“What are you, a state that values the freedom of citizens?” “No, I’m Texas!”
Zully Sosa, executive editor
I feel cheated. As a first-generation American, I was told from a very early age that my freedoms are something that I am guaranteed wherever I’m in the country. Of course, as I grew up, I realized that politics are much more complicated than that, and came to sadly accept that human rights will always be up for debate. But Texas’ new anti-abortion law completely shattered any fragment of the dream I was sold as a child.
Earlier this month, Texas passed a restrictive law that prohibits abortions after only six weeks of pregnancy and actually encourages anyone who suspects someone of assisting a pregnant woman after this six week mark to pursue legal action against them. An award of $10,000 may be given to plaintiffs who succeed, in addition to covering the cost of attorney’s fees, according to Texas Tribune. They have also recently reported that a judge in Texas trying to prevent pro-life groups from being able to sue for this.
In most cases, the six week deadline written into the law is not even enough time to realize that you are pregnant, let alone consider options and plan appointments with providers. For the uterus carriers of Texas, the freedom to choose what’s best for yourself is now under a tight time crunch. I was a little surprised this passed, as I always felt that extreme laws like this one would never pass in Republican-majority states such as Texas, who I’ve always seen speak out against the government interfering with their personal choices. What’s more personal than a uterus?
It’s become abundantly clear that Texas has never been concerned with the interests of their citizens but rather pushing forward the harmful ideology that abortion is murder and doing everything in their power to make that the law.
I didn’t ask for a uterus. People in Texas certainly didn’t either. The burdens that come with it are just thrown upon you. Watching these laws pass feels like a torture punishment for a crime I didn’t commit.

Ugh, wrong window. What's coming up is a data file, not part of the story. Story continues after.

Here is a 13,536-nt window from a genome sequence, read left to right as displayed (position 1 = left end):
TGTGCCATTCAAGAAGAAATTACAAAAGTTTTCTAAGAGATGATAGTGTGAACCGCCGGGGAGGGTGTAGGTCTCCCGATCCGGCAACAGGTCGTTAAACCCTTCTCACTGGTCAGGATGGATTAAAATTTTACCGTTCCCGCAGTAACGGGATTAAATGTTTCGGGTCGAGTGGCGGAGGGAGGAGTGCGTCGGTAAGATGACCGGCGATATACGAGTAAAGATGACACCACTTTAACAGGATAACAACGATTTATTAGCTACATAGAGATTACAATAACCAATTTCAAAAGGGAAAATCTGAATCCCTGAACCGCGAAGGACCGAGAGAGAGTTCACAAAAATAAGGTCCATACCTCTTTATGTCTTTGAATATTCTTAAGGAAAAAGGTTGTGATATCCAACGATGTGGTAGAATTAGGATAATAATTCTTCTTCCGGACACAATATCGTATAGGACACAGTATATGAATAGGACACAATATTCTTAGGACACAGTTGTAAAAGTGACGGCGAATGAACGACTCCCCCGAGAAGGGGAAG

My heart goes out to all those with a uterus in Texas, especially ones that foresaw this happening, fought against it and will continue to do so. Regardless of your feelings about the majority of Texans, I urge you to not just shrug and say “They should’ve voted blue.” There are so many people there that do not deserve this obstacle and are stuck living in that state. Having this happen under our own government feels so much more severe than when you hear about harsh reproductive rights violations in other countries.
Texas has created the blueprint for how to pass anti-abortion laws that are nearly impossible to appeal. Now that that path has been laid out for other states interested in banning abortion to follow, we will see more states passing similar laws. It may seem like this still isn’t an urgent issue in Minnesota, a state that prides itself on staying blue every election, but I have no doubt that a conversation will be sparked in our state government. Minnesota was dangerously close to flipping red in these past two presidential elections as more and more people become unapologetic about their conservative political views. I’ve learned to never be comfortable no matter who is in office, at any level. Maintaining our rights is a never ending battle as that is how democracy breathes.
To help protect reproductive rights in Minnesota, find the contact information for your senators and representatives at https://www.leg.mn.gov/leg/legdir, attend the Women’s March for Reproductive Rights on October 2nd in Minneapolis, or join the student organization Auggies Organizing For Choice on campus.